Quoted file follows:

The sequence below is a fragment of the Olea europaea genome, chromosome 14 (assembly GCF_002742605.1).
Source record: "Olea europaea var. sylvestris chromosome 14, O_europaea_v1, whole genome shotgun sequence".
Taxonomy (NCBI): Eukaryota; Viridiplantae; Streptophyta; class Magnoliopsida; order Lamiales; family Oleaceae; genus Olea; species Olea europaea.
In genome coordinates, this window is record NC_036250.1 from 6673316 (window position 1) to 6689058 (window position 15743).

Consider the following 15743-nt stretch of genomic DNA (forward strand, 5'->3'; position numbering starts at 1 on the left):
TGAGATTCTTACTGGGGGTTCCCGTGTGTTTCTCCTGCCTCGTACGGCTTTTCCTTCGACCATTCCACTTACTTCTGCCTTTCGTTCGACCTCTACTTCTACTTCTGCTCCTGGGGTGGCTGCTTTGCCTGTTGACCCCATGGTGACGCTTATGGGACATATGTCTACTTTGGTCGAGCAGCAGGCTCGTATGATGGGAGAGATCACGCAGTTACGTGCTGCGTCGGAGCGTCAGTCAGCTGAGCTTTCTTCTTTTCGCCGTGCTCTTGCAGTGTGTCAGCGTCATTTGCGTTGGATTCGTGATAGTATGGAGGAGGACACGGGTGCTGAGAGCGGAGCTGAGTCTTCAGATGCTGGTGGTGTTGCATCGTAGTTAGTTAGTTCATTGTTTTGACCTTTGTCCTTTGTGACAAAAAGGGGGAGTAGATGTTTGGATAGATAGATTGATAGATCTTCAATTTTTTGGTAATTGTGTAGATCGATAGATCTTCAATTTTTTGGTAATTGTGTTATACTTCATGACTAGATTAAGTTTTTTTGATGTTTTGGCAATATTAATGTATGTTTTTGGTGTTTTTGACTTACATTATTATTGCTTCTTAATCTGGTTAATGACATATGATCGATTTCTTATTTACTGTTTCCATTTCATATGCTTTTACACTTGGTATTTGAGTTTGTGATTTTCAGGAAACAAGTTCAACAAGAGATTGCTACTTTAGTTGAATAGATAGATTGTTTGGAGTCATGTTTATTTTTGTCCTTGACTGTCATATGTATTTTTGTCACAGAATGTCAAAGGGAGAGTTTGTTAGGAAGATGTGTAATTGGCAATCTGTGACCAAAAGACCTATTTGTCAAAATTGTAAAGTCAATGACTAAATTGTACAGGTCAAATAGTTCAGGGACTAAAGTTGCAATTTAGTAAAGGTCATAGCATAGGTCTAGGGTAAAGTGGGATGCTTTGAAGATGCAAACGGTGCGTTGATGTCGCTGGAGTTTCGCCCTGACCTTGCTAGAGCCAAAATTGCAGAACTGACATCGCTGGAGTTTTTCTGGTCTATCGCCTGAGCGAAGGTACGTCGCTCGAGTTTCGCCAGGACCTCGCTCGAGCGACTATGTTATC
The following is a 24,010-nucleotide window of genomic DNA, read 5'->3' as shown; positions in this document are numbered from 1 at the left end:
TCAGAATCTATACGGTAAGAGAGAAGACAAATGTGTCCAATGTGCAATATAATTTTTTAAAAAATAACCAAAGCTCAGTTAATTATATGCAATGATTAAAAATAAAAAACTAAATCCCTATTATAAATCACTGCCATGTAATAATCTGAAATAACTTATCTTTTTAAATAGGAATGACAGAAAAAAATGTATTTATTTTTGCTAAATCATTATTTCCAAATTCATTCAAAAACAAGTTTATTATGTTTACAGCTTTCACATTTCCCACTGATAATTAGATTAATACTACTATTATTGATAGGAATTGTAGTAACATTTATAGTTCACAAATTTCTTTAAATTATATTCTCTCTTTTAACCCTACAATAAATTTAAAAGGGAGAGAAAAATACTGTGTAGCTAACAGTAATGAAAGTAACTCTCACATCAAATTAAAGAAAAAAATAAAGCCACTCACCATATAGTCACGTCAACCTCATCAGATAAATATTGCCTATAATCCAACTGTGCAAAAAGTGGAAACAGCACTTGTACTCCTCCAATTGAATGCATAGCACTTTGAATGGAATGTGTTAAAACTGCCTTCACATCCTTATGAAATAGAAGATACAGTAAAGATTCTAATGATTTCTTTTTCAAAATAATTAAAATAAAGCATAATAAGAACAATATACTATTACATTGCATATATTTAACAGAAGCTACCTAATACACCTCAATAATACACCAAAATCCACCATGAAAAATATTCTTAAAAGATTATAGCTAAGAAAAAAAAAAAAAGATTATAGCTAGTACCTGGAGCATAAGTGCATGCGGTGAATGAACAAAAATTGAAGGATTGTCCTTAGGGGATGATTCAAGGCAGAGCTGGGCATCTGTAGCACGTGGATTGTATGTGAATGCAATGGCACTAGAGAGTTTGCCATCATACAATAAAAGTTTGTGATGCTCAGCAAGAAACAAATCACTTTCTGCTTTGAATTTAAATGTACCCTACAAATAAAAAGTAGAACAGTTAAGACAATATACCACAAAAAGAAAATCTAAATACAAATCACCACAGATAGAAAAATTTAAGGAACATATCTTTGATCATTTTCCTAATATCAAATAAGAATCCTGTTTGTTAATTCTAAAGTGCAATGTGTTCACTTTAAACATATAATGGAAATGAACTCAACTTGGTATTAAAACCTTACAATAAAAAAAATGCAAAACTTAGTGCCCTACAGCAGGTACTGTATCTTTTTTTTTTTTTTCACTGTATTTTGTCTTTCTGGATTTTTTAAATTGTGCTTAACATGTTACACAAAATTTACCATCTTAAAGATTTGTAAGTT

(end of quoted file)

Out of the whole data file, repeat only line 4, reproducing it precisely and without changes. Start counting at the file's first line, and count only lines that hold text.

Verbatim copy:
In genome coordinates, this window is record NC_036250.1 from 6673316 (window position 1) to 6689058 (window position 15743).